Fuel cells have been known for a long time and still are under development. Several challenges to widespread implementation of fuel cell technology are needed, although novel inexpensive and long-lasting electrocatalyst materials are major factors in design and development. In all fuel cell technologies, independent of the fuel, operating temperature, and the type of material used as the cathode electrocatalyst, the overpotential for the reduction of oxygen at operating currents is significantly high due to the slow oxygen electrochemical kinetics. As a result of this sluggish kinetics, cell voltage is decreased and therefore fuel cells loss in efficiency. Current fuel cell cathode catalysts are carbon-supported Pt or Pt-based alloys nanoparticles. While noble metal cost is less critical for applications in which small power sources are needed, platinum costs and supplies constraint for large-scale applications. The high overpotential for oxygen reduction, however, is a long-standing problem and, so far, research on the fundamental processes of oxygen reduction and catalysis has not yielded a breakthrough. Thus, new alternatives for finding cheaper materials with lower overpotential are needed.
Recent advances in the application of nanostructured carbon-based materials have suggested the possibility of using carbon nanotubes as novel electrocatalyst supports. Studies have shown that Pt nanoparticles supported on carbon nanotubes display remarkably higher electrocatalytic activity toward the reduction of oxygen than Pt nanoparticles supported on carbon black, which would contribute to substantial cost reduction in PEM fuel cells. The finite size of nanoscale materials such as carbon nanotubes positively influences the thermodynamics and kinetics of oxygen reduction due to their length scale and specific properties. Overall, their unique characteristics encourage the use of nanosize catalyst materials instead of their bulk counterparts to enhance the oxygen electroreduction performance. To gain a better understanding of the catalyst surface and mechanistic aspects of oxygen reduction by MWCNT (Multi-wall Carbon Nanotube) supported Pt nanoparticles, the effect of nanoparticle size and external factors, such as temperature, needs to be investigated. Thus, detailed studies of different cluster morphologies are needed to understand the preferred atomic arrangements (shape) as function of external conditions and characteristics of the MWCNT support. Additionally, in order to understand the connection of microscopic information with the time evolution of the rates of oxygen reduction reactions, their dependence on pressure and temperature needs to be elucidated. These studies will help elucidate the effect of electrode potential when Pt nanocatalysts supported on MWCNT are used as cathode catalysts in fuel cell devices.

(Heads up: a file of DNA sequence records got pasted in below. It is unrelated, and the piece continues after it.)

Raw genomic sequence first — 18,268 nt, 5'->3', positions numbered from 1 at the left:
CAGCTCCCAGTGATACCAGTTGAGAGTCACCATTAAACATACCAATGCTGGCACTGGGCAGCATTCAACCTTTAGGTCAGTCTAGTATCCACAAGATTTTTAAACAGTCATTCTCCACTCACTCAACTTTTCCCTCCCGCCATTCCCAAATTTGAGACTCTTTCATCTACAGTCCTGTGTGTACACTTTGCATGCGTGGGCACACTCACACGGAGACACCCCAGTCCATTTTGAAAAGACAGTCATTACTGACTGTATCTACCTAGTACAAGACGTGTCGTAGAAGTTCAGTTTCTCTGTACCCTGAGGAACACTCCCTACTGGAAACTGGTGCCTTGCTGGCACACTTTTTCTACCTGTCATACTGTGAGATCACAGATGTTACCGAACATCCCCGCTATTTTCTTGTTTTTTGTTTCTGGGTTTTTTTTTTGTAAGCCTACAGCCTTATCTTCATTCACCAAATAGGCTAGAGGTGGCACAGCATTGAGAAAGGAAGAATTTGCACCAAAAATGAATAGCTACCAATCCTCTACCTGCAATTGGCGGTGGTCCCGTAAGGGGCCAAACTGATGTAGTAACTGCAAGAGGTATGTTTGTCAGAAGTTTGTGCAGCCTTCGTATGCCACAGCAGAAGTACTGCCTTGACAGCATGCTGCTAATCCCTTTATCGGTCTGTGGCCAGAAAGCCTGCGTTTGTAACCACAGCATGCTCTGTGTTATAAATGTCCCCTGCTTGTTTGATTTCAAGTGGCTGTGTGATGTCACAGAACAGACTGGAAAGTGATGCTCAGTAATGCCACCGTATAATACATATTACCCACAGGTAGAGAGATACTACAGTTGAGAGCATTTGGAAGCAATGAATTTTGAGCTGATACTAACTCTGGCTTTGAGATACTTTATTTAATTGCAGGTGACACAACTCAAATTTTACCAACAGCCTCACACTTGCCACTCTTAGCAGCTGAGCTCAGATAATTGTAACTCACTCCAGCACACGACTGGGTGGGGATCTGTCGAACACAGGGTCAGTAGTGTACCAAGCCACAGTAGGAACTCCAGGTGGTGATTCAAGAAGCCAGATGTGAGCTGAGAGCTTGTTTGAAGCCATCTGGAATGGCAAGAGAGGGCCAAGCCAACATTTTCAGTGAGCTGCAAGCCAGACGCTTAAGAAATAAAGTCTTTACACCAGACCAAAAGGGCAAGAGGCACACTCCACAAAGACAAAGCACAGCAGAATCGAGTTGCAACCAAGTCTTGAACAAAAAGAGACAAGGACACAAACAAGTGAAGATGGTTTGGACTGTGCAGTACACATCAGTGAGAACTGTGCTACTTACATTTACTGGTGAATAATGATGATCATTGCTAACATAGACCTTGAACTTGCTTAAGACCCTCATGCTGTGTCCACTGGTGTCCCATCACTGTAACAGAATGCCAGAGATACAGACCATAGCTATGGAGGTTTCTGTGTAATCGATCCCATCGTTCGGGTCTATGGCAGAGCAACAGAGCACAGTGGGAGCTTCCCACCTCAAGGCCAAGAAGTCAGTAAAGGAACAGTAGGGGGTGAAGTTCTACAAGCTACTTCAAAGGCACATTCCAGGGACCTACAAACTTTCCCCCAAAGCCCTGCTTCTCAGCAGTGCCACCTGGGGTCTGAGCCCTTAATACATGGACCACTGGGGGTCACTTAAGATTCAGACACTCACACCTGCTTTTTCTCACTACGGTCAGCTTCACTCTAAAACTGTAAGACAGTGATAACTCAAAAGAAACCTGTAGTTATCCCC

Researchers need to focus on understanding the unique surface and interfaces of nanocomposites and how they affect the energetics, kinetics, and thermodynamics of oxygen kinetics. For this purpose, a combined experimental-theoretical approach would be appropriate to provide a new platform for the design of more selective and impurity-tolerant catalysts for the fuel cell technology.
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